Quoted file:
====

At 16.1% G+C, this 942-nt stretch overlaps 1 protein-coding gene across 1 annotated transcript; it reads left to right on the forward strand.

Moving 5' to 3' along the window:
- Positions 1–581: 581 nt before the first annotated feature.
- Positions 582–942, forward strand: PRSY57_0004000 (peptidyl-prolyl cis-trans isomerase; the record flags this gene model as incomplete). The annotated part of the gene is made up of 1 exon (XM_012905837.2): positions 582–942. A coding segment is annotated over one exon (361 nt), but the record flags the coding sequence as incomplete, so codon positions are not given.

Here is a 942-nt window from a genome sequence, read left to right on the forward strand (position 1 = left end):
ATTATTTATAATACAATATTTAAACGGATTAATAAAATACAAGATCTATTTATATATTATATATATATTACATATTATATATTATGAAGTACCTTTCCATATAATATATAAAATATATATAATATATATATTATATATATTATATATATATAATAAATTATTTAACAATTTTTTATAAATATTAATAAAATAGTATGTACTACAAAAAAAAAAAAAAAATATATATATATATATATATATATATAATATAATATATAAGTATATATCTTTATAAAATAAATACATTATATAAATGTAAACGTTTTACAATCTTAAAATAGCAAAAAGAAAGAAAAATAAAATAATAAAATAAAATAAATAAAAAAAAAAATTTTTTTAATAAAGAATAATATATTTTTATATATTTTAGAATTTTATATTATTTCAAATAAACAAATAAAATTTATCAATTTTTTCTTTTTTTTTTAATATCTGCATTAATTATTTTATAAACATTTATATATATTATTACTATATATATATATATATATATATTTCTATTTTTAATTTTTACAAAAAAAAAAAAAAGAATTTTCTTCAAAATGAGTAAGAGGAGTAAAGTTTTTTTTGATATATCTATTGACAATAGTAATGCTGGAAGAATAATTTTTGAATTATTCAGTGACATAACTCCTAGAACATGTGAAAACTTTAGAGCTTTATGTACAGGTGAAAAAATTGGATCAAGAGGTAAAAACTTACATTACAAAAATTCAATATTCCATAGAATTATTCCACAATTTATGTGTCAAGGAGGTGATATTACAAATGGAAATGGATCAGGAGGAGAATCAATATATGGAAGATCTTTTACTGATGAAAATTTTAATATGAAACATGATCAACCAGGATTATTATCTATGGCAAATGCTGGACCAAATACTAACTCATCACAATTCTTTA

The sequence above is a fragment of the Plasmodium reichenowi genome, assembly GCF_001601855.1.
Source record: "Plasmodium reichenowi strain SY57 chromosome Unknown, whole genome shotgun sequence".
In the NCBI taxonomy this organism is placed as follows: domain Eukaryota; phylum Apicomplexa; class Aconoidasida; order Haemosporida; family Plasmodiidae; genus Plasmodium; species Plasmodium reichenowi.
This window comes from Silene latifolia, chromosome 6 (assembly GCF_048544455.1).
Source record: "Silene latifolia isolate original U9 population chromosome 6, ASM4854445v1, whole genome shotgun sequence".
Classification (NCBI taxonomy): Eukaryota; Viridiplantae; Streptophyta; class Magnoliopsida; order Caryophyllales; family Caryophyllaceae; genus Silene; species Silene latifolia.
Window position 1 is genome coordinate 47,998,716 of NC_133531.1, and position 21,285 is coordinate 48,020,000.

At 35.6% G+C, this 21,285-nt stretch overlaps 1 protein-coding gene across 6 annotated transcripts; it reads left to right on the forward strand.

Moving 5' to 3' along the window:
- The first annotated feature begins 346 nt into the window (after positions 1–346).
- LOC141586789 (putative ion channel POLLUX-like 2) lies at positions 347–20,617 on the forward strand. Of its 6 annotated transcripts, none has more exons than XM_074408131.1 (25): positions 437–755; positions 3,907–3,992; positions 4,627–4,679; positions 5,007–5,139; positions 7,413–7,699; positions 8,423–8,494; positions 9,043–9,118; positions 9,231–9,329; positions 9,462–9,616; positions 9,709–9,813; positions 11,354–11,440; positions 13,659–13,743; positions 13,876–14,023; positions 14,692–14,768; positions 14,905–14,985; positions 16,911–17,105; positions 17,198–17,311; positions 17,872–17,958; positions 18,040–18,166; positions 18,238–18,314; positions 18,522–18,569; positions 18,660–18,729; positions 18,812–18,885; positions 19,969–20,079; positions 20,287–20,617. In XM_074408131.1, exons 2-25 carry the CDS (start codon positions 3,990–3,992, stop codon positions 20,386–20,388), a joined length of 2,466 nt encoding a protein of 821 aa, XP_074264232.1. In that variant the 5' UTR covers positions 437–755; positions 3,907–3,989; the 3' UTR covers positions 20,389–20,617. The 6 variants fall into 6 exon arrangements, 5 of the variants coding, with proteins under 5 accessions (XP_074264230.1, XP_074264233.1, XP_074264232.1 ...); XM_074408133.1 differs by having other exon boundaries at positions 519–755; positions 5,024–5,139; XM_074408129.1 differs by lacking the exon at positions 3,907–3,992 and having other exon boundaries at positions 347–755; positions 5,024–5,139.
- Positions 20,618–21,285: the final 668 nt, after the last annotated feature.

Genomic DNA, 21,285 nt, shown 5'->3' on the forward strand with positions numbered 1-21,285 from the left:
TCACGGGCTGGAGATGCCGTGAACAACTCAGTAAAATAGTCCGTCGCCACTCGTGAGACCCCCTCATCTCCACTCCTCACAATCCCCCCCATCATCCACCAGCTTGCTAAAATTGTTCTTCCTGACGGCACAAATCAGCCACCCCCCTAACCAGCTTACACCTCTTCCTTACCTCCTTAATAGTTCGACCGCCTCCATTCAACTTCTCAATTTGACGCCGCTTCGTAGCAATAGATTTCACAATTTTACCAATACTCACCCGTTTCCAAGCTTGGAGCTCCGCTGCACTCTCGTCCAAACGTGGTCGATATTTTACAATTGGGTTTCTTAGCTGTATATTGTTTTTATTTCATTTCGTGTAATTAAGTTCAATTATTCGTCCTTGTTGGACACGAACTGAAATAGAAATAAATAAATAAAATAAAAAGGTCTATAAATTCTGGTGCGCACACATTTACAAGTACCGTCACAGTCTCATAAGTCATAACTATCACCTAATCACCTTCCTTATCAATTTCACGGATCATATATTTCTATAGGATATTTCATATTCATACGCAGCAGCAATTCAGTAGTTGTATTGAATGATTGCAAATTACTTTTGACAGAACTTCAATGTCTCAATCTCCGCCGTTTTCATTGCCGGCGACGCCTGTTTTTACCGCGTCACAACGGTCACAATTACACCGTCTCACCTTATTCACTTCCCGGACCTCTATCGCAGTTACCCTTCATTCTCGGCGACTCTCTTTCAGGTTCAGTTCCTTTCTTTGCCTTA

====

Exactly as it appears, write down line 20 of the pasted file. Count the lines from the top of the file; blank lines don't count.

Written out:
TCACGGGCTGGAGATGCCGTGAACAACTCAGTAAAATAGTCCGTCGCCACTCGTGAGACCCCCTCATCTCCACTCCTCACAATCCCCCCCATCATCCACCAGCTTGCTAAAATTGTTCTTCCTGACGGCACAAATCAGCCACCCCCCTAACCAGCTTACACCTCTTCCTTACCTCCTTAATAGTTCGACCGCCTCCATTCAACTTCTCAATTTGACGCCGCTTCGTAGCAATAGATTTCACAATTTTACCAATACTCACCCGTTTCCAAGCTTGGAGCTCCGCTGCACTCTCGTCCAAACGTGGTCGATATTTTACAATTGGGTTTCTTAGCTGTATATTGTTTTTATTTCATTTCGTGTAATTAAGTTCAATTATTCGTCCTTGTTGGACACGAACTGAAATAGAAATAAATAAATAAAATAAAAAGGTCTATAAATTCTGGTGCGCACACATTTACAAGTACCGTCACAGTCTCATAAGTCATAACTATCACCTAATCACCTTCCTTATCAATTTCACGGATCATATATTTCTATAGGATATTTCATATTCATACGCAGCAGCAATTCAGTAGTTGTATTGAATGATTGCAAATTACTTTTGACAGAACTTCAATGTCTCAATCTCCGCCGTTTTCATTGCCGGCGACGCCTGTTTTTACCGCGTCACAACGGTCACAATTACACCGTCTCACCTTATTCACTTCCCGGACCTCTATCGCAGTTACCCTTCATTCTCGGCGACTCTCTTTCAGGTTCAGTTCCTTTCTTTGCCTTA